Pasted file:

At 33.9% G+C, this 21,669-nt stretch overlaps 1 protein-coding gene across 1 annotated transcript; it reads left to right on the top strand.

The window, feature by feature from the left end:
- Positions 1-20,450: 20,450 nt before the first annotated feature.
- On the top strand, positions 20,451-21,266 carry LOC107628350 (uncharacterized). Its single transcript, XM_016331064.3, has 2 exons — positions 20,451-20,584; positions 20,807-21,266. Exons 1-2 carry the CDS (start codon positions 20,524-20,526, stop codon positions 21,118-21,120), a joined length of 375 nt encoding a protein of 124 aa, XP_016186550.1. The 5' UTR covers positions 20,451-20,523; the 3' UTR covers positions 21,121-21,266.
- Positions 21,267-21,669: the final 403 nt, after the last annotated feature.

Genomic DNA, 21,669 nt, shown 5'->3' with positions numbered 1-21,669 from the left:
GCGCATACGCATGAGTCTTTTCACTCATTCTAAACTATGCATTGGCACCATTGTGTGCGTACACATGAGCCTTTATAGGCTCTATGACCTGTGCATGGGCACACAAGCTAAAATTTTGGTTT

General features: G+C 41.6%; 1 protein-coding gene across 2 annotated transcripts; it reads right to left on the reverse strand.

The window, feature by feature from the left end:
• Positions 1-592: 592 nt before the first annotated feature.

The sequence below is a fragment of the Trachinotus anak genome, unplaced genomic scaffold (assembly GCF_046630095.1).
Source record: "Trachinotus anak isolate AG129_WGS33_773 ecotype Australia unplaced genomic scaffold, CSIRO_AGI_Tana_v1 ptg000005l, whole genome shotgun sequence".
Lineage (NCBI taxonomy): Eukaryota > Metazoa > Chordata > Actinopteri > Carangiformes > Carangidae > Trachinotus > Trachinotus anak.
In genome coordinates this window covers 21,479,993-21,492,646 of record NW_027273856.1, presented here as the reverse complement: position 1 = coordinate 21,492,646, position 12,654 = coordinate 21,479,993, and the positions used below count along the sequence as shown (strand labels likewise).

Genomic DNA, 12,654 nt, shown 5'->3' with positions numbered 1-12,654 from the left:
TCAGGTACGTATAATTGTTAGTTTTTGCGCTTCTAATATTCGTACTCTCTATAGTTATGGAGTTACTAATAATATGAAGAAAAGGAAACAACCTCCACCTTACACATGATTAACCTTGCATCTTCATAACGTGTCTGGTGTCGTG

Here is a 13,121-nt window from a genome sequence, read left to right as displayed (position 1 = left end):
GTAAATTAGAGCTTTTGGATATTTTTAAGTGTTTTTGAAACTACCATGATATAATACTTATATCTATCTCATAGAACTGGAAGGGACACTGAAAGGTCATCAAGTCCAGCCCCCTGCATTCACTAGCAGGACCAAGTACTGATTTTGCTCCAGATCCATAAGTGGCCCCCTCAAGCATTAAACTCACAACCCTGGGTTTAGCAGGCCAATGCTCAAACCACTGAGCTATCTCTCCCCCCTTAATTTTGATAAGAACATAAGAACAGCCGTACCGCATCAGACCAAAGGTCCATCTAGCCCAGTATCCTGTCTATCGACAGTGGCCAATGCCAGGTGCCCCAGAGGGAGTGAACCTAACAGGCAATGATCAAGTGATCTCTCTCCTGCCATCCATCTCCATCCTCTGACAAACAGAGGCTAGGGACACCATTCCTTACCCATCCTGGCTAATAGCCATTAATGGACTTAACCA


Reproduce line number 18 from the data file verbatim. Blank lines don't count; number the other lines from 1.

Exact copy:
GTAAATTAGAGCTTTTGGATATTTTTAAGTGTTTTTGAAACTACCATGATATAATACTTATATCTATCTCATAGAACTGGAAGGGACACTGAAAGGTCATCAAGTCCAGCCCCCTGCATTCACTAGCAGGACCAAGTACTGATTTTGCTCCAGATCCATAAGTGGCCCCCTCAAGCATTAAACTCACAACCCTGGGTTTAGCAGGCCAATGCTCAAACCACTGAGCTATCTCTCCCCCCTTAATTTTGATAAGAACATAAGAACAGCCGTACCGCATCAGACCAAAGGTCCATCTAGCCCAGTATCCTGTCTATCGACAGTGGCCAATGCCAGGTGCCCCAGAGGGAGTGAACCTAACAGGCAATGATCAAGTGATCTCTCTCCTGCCATCCATCTCCATCCTCTGACAAACAGAGGCTAGGGACACCATTCCTTACCCATCCTGGCTAATAGCCATTAATGGACTTAACCA